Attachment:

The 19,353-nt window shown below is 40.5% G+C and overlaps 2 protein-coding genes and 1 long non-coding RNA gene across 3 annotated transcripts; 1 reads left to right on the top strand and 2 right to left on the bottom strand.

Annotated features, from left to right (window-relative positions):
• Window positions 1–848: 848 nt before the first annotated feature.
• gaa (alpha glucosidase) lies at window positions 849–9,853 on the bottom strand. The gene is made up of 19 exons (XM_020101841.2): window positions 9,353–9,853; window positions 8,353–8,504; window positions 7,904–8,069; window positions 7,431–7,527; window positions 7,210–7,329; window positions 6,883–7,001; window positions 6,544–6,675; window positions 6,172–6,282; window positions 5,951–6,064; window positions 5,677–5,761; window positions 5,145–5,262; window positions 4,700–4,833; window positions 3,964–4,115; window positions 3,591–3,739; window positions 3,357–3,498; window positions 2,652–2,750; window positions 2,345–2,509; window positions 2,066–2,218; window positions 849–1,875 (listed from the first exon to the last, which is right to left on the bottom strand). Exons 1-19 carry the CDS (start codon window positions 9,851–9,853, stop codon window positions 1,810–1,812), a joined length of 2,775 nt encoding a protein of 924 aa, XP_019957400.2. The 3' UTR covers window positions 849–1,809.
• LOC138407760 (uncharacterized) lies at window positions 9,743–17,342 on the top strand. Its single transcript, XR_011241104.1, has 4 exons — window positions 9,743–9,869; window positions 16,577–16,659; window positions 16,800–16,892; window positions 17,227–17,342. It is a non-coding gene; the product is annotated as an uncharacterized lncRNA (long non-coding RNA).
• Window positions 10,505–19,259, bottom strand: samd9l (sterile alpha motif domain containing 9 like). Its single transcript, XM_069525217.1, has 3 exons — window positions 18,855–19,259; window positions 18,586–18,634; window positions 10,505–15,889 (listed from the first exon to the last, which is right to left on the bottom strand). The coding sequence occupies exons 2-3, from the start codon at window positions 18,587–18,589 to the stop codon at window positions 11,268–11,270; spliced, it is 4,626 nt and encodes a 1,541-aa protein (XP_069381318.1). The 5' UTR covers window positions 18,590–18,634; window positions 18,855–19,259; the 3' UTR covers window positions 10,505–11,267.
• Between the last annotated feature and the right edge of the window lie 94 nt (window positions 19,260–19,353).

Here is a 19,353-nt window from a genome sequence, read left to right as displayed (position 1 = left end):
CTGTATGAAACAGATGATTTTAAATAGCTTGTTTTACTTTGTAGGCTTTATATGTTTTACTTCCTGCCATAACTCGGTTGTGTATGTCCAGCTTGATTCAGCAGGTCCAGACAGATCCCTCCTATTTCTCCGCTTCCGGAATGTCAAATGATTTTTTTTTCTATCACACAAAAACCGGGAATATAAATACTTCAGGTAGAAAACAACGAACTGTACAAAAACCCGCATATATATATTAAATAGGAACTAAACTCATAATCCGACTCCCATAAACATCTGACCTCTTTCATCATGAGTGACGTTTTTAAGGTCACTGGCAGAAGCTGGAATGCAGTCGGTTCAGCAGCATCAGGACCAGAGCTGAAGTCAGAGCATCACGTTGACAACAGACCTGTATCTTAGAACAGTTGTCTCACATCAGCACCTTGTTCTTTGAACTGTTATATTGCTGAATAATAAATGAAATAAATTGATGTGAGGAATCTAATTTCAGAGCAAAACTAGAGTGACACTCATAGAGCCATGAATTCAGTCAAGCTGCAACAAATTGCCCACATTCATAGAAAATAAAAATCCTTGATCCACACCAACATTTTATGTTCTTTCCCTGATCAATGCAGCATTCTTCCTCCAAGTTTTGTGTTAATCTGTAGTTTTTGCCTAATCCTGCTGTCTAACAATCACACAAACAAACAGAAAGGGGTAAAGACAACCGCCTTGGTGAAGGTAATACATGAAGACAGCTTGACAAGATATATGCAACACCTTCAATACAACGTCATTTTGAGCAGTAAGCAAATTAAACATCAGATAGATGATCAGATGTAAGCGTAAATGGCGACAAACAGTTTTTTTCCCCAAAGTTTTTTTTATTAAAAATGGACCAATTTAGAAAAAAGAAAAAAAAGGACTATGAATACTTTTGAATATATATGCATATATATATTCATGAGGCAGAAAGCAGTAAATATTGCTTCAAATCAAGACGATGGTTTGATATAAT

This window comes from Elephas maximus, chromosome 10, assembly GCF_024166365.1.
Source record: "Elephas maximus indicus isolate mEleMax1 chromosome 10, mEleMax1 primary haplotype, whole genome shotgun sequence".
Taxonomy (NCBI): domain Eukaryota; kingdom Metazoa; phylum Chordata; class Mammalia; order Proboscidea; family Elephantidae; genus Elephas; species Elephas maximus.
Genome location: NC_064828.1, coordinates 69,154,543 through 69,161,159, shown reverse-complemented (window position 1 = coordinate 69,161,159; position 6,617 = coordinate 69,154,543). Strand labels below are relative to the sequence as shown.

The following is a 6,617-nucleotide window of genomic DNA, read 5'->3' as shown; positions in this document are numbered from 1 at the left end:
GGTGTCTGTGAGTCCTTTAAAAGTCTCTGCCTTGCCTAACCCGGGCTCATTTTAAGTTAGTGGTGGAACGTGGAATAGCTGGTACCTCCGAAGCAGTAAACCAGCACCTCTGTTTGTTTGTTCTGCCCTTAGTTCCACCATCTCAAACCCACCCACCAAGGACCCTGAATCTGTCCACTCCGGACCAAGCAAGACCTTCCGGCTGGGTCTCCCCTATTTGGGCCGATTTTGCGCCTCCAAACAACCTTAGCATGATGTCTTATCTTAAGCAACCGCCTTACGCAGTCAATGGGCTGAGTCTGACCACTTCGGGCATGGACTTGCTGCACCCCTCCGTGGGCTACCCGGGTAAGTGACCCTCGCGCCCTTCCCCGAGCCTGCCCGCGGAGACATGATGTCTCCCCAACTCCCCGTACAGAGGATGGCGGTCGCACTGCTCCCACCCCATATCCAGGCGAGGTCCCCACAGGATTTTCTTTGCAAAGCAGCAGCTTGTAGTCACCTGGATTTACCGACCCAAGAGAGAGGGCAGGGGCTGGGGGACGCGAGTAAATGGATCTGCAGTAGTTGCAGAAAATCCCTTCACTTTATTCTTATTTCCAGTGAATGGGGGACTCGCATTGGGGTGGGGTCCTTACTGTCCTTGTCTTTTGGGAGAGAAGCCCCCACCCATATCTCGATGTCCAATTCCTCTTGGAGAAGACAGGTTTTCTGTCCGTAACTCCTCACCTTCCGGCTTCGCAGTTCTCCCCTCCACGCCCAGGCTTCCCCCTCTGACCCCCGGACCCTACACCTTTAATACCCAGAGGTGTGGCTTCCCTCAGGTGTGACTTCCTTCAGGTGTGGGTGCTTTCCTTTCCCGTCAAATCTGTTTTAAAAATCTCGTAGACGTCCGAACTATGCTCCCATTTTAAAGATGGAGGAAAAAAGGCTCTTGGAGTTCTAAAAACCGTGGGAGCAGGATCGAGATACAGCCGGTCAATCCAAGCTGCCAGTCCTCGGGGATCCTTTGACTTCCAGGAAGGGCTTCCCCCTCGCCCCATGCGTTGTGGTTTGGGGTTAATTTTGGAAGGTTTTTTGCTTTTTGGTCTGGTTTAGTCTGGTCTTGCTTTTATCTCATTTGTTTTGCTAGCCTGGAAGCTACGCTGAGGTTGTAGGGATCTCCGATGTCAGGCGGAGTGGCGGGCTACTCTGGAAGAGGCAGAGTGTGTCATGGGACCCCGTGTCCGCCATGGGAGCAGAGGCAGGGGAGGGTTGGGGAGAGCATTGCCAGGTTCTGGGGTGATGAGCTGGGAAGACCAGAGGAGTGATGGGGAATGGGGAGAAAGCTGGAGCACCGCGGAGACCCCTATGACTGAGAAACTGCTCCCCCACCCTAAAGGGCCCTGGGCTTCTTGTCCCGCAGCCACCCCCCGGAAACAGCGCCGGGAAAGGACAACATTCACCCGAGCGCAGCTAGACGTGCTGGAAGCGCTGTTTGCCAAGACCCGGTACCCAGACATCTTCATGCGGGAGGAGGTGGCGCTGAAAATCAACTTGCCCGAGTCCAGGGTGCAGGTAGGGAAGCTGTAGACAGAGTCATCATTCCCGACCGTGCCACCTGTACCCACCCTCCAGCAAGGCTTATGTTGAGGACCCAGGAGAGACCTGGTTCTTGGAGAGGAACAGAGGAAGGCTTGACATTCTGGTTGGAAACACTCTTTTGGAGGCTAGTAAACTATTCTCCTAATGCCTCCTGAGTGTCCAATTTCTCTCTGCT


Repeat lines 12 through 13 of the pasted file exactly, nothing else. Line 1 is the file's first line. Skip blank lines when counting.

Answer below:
Taxonomy (NCBI): domain Eukaryota; kingdom Metazoa; phylum Chordata; class Mammalia; order Proboscidea; family Elephantidae; genus Elephas; species Elephas maximus.
Genome location: NC_064828.1, coordinates 69,154,543 through 69,161,159, shown reverse-complemented (window position 1 = coordinate 69,161,159; position 6,617 = coordinate 69,154,543). Strand labels below are relative to the sequence as shown.